Consolidated by Dr. Frank A. Blazich Jr., Historian, Naval History and Heritage Command
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USS Robert Stethem (DDG-63), named in honor of Steelworker 2nd Class Robert Stethem, circa 1995. (Photo courtesy of the U.S. Navy Seabee Museum)
ACORN 1 dissolved. (Used during World War II, an ACORN was a tailored unit designed to carry out the rapid construction and subsequent operation of a landplane and seaplane advance base. Each ACORN had a construction battalion attached to it, as well as trained personnel to operate the control tower, field lighting, aerological unit, transportation, medical, berthing, and messing facilities. A Construction Battalion Maintenance Unit (CBMU) also accompanied each ACORN to maintain the base after the initial construction was completed and the construction battalion had been withdrawn. During the war, ACORNs were sent to such places at Guadalcanal, Espiritu Santo, Green Island, Rendova, Treasury Island, and Majuro.)
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1943: This photograph shows Seabees with Construction Battalion Detachment 1006 crossing the Mediterranean onboard LST 388 taking part in the Sicilian Invasion. Causeways that aided the troops ashore can be seen as they are strapped alongside the LST. Pontoons and causeways, a new invention at the time which had yet to be tested in wartime efforts, were about to make their debut in the Atlantic Theater. This was the first use of causeways in war and showed there versatility and indispensability in amphibious landings. CBD 1006 also took part in the Normandy Invasion in June 1944. (Photo courtesy of U.S. Navy Seabee Museum)
In Korea, a detachment from Amphibious Construction Battalion (ACB) 1 landed behind enemy lines on the island of Yo. There they built an emergency landing airstrip for crippled U.S. Marine aircraft. The planned 2,400 foot runway had been estimated to be a 45-day project. The Seabees finished it in 16 days.
Just before midnight on June 9, 1965, an estimated 2,000 Viet Cong launched an attack upon the still unfinished U.S. Special Forces camp at Dong Xoai in the Republic of Vietnam. The men of Seabee Team 1104, who were building the camp, joined with a small detachment of U.S. Army Special Forces and 400 RVN irregular forces to put up a heroic defense. At daybreak on June 10th, human wave attacks of Viet Cong made further resistance impossible, so the surviving defenders were evacuated by helicopter.
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District Headquarters Building at Dong Xoai, June 1965. (Photo courtesy of U.S. Navy Seabee Museum)
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Nine members of Seabee Team 1104, 11 members of U.S. Army Special Forces A Team 342, and a Vietnamese defense force of approximately 400 men were at Dong Xoai when, just before midnight, elements of the Viet Cong 9th Division, later estimated to be a reinforced regiment of approximately 2,000 men attacked, Two members of the team - CM3 Marvin Shields and SW2 Hoover were killed in action and all surviving members were wounded in action. (Photo courtesy of U.S. Navy Seabee Museum)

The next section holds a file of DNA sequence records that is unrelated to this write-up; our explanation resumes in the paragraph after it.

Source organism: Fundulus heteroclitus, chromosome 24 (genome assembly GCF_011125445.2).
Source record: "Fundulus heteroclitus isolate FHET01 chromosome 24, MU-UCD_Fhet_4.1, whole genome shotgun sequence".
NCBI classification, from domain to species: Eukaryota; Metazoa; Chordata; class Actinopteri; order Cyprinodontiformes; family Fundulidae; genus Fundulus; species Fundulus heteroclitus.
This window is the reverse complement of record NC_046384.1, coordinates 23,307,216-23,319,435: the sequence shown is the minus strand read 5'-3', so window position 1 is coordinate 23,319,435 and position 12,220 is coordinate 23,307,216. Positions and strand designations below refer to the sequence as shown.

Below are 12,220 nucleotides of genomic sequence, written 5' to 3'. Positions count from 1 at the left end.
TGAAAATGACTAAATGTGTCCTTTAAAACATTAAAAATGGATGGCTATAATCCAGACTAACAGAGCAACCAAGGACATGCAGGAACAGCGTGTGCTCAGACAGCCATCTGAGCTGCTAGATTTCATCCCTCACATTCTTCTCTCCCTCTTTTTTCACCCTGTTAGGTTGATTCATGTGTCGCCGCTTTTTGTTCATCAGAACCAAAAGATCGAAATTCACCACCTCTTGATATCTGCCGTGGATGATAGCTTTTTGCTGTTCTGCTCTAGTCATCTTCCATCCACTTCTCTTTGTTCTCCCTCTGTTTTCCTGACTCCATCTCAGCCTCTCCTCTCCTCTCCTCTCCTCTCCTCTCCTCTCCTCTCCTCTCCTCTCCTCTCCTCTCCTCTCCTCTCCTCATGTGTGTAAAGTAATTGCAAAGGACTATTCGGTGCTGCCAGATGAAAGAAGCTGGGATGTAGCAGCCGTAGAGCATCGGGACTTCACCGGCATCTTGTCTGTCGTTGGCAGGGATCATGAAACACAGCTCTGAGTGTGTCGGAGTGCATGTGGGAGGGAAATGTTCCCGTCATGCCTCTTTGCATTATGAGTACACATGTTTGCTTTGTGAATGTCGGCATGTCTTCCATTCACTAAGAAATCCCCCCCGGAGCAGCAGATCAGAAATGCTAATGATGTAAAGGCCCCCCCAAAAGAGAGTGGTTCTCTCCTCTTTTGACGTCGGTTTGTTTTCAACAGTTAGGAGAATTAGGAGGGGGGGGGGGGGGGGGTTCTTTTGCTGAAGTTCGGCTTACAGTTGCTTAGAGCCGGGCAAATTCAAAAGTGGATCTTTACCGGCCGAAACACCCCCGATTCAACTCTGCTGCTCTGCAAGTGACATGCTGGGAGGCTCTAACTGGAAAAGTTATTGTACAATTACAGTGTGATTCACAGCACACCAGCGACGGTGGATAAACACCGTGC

An NMCB 5 patrol, patrolling the area south of Sector II on the Dong Ha Combat Base, RVN, set off an explosive device resulting in the injury of one member of the patrol, Builder (Heavy) 3rd Class T.L. Richart.
Camp Peary, Magruder, Virginia disestablished.
The first Seabee killed in action in Vietnam, Steelworker 2nd Class William C. Hoover, was killed at the Battle of Dong Xoai. Although wounded in the initial Viet Cong mortar barrage, Hoover quickly went to his assigned defensive post and began firing at the enemy. He was subsequently killed in the fighting. For his heroism, Hoover was posthumously awarded the Bronze Star. Also killed in the battle was Construction Mechanic 3rd Class Marvin C. Shields, the first Seabee to receive the Medal of Honor. Both men were members of Seabee Team 1104.
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Utilitiesman Constructionman James Thomas, left, and other Seabees assigned to Naval Mobile Construction Battalion (NMCB) 25, worked with fabricated sheet metal at a construction site at Naval Station Guantanamo Bay, Cuba. NMCB-25, deployed from Fort McCoy, Wis., was supporting Joint Task Force Guantanamo and Naval Station Guantanamo Bay by completing construction projects to improve facilities on the base. (Photo courtesy of the U.S. Navy Seabee Museum)
Cmdr. Kemit Spears, Civil Engineer Corps (CEC), relieved Cmdr. Chad Brooks, CEC, as commanding officer of NMCB 1 during a change of command ceremony at Camp Shields in Okinawa, Japan.
In Costa Rica, three members of a detachment from Mobile Construction Battalion (MCB) 1 saved the lives of three Costa Ricans who were stranded by a six-foot-deep mud flow during a flood control project. No deaths or injuries were reported and property damage was light in the San Jose and Cartago area, where a flood in December 1963 had left nearly 5,000 homeless.
Cmdr. William Whitmire, Civil Engineer Corps (CEC), assumed command of Naval Construction Training Center (NCTC) Gulfport, Mississippi after reliving Capt. Stephanie Jones, CEC.